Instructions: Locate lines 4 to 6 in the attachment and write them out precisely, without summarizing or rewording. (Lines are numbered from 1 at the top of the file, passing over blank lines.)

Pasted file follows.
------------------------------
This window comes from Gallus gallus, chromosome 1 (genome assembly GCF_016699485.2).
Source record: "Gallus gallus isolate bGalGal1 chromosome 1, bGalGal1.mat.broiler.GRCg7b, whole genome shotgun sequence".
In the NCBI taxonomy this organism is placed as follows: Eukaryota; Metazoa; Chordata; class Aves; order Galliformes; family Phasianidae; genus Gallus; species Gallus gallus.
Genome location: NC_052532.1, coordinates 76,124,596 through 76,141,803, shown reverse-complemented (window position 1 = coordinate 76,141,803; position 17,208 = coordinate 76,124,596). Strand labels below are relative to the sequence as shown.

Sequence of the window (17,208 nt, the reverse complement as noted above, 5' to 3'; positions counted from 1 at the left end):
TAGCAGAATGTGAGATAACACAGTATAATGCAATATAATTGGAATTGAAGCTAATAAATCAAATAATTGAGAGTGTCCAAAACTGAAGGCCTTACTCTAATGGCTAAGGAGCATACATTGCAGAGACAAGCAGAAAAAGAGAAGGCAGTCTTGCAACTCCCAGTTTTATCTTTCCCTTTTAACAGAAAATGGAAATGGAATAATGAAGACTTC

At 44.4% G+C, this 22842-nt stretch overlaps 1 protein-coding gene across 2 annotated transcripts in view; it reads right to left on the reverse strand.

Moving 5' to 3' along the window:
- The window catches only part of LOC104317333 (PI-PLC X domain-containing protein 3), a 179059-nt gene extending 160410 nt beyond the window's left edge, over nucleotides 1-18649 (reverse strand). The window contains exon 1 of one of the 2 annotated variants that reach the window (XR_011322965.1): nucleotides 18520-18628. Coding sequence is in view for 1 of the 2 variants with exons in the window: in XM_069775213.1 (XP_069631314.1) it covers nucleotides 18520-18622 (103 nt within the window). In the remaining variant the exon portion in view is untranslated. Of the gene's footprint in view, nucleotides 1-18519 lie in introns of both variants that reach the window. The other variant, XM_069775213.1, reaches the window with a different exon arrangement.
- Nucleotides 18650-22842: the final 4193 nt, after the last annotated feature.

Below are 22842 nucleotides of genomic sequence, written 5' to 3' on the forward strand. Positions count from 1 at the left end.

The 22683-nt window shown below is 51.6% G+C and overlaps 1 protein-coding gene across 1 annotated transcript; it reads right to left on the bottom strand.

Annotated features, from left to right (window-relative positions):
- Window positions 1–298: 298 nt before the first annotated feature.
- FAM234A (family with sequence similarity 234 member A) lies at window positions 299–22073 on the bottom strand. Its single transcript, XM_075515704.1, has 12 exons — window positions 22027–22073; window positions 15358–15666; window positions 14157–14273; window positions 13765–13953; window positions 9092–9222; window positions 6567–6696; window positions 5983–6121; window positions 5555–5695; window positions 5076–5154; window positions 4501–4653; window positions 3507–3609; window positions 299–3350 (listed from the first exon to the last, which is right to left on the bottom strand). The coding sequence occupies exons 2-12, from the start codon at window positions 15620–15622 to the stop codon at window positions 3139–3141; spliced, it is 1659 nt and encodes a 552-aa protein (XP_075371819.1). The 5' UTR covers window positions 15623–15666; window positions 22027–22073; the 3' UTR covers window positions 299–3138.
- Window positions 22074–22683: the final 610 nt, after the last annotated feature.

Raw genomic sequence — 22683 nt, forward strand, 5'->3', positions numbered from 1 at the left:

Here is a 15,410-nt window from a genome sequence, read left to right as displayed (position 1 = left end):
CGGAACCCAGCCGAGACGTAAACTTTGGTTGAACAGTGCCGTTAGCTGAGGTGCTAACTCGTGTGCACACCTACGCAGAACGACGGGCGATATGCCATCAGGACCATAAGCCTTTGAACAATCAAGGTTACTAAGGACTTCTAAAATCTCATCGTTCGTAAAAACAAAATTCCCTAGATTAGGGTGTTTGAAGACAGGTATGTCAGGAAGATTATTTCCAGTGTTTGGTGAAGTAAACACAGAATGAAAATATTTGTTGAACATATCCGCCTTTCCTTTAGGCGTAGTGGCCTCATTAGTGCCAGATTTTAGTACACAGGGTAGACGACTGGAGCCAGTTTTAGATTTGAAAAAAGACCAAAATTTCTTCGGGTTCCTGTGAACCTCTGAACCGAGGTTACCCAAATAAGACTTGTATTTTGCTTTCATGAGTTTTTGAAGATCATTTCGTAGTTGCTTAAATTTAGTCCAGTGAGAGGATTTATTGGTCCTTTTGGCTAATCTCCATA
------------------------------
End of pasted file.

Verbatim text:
Genome location: NC_052532.1, coordinates 76,124,596 through 76,141,803, shown reverse-complemented (window position 1 = coordinate 76,141,803; position 17,208 = coordinate 76,124,596). Strand labels below are relative to the sequence as shown.

Sequence of the window (17,208 nt, the reverse complement as noted above, 5' to 3'; positions counted from 1 at the left end):
TAGCAGAATGTGAGATAACACAGTATAATGCAATATAATTGGAATTGAAGCTAATAAATCAAATAATTGAGAGTGTCCAAAACTGAAGGCCTTACTCTAATGGCTAAGGAGCATACATTGCAGAGACAAGCAGAAAAAGAGAAGGCAGTCTTGCAACTCCCAGTTTTATCTTTCCCTTTTAACAGAAAATGGAAATGGAATAATGAAGACTTC